Flemish architect and designer, Vincent Van Duysen lives in Antwerp with two dachshunds, in a manifesto-house, made of light, half-light and delicate colors, that come alive with memories and sudden bursts of flame a sculpture, a book, a photograph.
Rigorous but welcoming, like his style.
“I have tried to bring things back to their very essence”, he says, “without relinquishing the comfort or the spirit of the house”. For Van Duysen, who defines himself as a perfectionist, design is interaction with people and the context. And even the design objects derive from and recall his structures. Like the wardrobe designed in 2015, in numerous variants, for Molteni&C, Gliss Master, inspired by his home and his obsession with hiding everything away in the walls.
Like his design for the Molteni stand at the 2016 Salone del Mobile. The elegance, sober and discreet, is that of the great stately homes, reminiscent of Villa Necchi Campiglio in Milan, designed by Piero Portaluppi, with its secret gardens and the patio, where light flows softly.
The inhabitants and the furnishings are the real protagonists. But, like Villa Necchi, it is also a sophisticated oasis in the heart of the city, where the beauty of the textiles and materials stands out. “I think that bringing the garden into the house is a way of giving it oxygen, fresh air”, he says, “and creating interaction between inside and out, as I have in the Molteni stand, taking my inspiration from the orangeries, the winter gardens where floral installations and furnishings coexist”.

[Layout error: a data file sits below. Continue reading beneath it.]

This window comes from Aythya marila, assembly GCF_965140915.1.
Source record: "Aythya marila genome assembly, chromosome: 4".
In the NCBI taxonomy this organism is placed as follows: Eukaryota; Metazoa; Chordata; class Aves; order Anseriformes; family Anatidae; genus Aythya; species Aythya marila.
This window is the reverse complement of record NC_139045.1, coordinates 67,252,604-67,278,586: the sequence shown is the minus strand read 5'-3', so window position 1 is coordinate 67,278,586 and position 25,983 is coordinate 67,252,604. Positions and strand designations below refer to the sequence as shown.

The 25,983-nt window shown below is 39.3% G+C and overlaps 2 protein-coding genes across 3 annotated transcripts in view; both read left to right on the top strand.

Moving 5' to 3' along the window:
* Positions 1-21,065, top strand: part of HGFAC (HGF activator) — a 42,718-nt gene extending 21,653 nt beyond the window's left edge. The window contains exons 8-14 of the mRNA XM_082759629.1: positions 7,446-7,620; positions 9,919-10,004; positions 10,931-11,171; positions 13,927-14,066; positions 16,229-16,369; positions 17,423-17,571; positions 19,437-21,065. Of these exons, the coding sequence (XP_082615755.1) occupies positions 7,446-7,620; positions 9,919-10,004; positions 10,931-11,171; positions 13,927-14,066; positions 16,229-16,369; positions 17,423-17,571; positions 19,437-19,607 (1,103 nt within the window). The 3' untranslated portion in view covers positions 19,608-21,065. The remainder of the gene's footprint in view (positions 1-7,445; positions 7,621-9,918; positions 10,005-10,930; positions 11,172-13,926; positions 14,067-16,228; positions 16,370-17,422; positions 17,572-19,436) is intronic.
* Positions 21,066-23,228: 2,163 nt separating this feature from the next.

The masters of Flemish painting are the references of the three new products designed this year. Paul is a system of seats of various sizes, modular, timeless, sensual and comfortable, classics but very modern and multifunctional.
The colors are neutral, derived from Nature and from Flemish culture, along with green, chosen for its freshness. Quinten is a collection of sideboards, very practical household items, that blend various materials – metals, wood, lacquers – in controlled colors. “God is in the details”, he says. Jan are precisely proportioned occasional tables that can be teamed with any item of the Molteni collection. The first kitchen designed for Dada, Hi-Line VVD, reinterprets a best-seller.
“I didn’t want to reinvent the kitchen but rather re-think tradition in a very modern and architectural way. This is the hub of the home, so everything is played out in the ergonomics and the functional aspect, it is never an industrial product but a domestic design that has to be engineered”
Hence the attention to unexpected details, to natural materials, like stones and woods and untreated metals, with a patina. A kitchen that recalls the grandiose style of traditional interiors, with trolleys and open shelves. Because what counts is always emotions and the soul. “Basically”, he says, “in every project, it is a question of creating a beautiful space, a space for contemplation, where you can take refuge from stress and feel protected.I believe that protection is very important, for us human beings, and it is what I try to translate in my architecture and in my design projects”.